386425 Understanding the Self-Assembly of Skin Lipids

Wednesday, November 19, 2014: 12:30 PM
212 (Hilton Atlanta)
Clare McCabe, Chemical and Biomolecular Engineering, Vanderbilt University, Nashville, TN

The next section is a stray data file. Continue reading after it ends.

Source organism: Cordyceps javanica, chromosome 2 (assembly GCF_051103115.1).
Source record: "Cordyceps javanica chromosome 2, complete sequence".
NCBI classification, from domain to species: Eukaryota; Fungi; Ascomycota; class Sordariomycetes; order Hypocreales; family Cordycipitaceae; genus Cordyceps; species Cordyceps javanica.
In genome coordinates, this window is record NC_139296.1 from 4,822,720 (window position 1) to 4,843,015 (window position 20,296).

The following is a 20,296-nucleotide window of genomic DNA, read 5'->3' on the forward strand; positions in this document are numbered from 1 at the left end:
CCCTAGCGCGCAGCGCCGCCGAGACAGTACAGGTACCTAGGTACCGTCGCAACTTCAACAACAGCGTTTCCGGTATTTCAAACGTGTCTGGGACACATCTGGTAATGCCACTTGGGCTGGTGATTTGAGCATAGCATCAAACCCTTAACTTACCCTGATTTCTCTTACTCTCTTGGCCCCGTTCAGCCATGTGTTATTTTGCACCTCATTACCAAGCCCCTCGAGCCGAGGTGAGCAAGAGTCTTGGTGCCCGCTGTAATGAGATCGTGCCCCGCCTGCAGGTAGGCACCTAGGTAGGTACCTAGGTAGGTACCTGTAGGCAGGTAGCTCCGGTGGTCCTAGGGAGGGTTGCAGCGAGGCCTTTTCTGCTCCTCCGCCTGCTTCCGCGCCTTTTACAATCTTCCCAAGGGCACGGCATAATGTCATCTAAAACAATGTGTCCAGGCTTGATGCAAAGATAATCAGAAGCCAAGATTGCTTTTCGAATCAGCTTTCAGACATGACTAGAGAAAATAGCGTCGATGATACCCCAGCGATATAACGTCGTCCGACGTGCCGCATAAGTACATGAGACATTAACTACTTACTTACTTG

The outermost layer of the skin (the stratum corneum) consists of skin cells embedded in a rich lipid matrix, whose primary role is to provide a barrier to foreign agents entering the body and to water leaving the body.  This lipid system is unique in biological membranes in that it is composed of ceramides, cholesterol, and free fatty acids, with phospholipids, which are the major components of most biological membranes, being completely absent. This unique composition enables the organization of the stratum corneum lipids into lamella, which in turn is believed to control barrier function.  While much is known about the nature of the skin lipids from extensive experimental studies, a clear understanding of how and why these molecules assemble into the structures observed through microscopy and biophysical measurements does not yet exist.  In order to probe the molecular level arrangement, we are performing atomistic and coarse-grained model simulations of key stratum corneum lipids and water. The development and validation of the coarse-grained models will be discussed alongside the results of self-assembly studies in simple mixed lipid systems that enable us to validate the models developed and work towards the study of a realistic stratum corneum system.

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